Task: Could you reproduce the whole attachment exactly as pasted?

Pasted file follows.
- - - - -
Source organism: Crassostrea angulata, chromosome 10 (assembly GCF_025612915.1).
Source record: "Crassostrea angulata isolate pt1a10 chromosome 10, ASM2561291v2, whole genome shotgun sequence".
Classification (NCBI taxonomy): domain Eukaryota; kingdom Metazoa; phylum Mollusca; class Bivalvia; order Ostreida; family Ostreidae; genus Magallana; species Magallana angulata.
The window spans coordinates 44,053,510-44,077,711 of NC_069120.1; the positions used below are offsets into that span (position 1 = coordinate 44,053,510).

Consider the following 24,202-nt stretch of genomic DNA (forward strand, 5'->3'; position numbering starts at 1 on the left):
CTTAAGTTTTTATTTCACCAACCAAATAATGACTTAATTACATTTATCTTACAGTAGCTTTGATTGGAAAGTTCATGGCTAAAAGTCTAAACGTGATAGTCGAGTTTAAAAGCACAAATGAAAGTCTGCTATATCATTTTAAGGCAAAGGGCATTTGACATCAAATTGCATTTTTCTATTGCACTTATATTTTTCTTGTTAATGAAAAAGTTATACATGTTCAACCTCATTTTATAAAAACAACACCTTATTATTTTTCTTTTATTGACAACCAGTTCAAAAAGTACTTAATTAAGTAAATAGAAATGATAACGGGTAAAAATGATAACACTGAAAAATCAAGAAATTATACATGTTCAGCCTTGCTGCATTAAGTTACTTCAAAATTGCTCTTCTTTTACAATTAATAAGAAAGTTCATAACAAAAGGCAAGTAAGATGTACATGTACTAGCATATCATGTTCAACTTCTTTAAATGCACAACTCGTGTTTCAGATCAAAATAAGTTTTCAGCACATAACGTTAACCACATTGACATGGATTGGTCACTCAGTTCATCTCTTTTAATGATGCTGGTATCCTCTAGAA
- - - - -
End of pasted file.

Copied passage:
Source organism: Crassostrea angulata, chromosome 10 (assembly GCF_025612915.1).
Source record: "Crassostrea angulata isolate pt1a10 chromosome 10, ASM2561291v2, whole genome shotgun sequence".
Classification (NCBI taxonomy): domain Eukaryota; kingdom Metazoa; phylum Mollusca; class Bivalvia; order Ostreida; family Ostreidae; genus Magallana; species Magallana angulata.
The window spans coordinates 44,053,510-44,077,711 of NC_069120.1; the positions used below are offsets into that span (position 1 = coordinate 44,053,510).

Consider the following 24,202-nt stretch of genomic DNA (forward strand, 5'->3'; position numbering starts at 1 on the left):
CTTAAGTTTTTATTTCACCAACCAAATAATGACTTAATTACATTTATCTTACAGTAGCTTTGATTGGAAAGTTCATGGCTAAAAGTCTAAACGTGATAGTCGAGTTTAAAAGCACAAATGAAAGTCTGCTATATCATTTTAAGGCAAAGGGCATTTGACATCAAATTGCATTTTTCTATTGCACTTATATTTTTCTTGTTAATGAAAAAGTTATACATGTTCAACCTCATTTTATAAAAACAACACCTTATTATTTTTCTTTTATTGACAACCAGTTCAAAAAGTACTTAATTAAGTAAATAGAAATGATAACGGGTAAAAATGATAACACTGAAAAATCAAGAAATTATACATGTTCAGCCTTGCTGCATTAAGTTACTTCAAAATTGCTCTTCTTTTACAATTAATAAGAAAGTTCATAACAAAAGGCAAGTAAGATGTACATGTACTAGCATATCATGTTCAACTTCTTTAAATGCACAACTCGTGTTTCAGATCAAAATAAGTTTTCAGCACATAACGTTAACCACATTGACATGGATTGGTCACTCAGTTCATCTCTTTTAATGATGCTGGTATCCTCTAGAA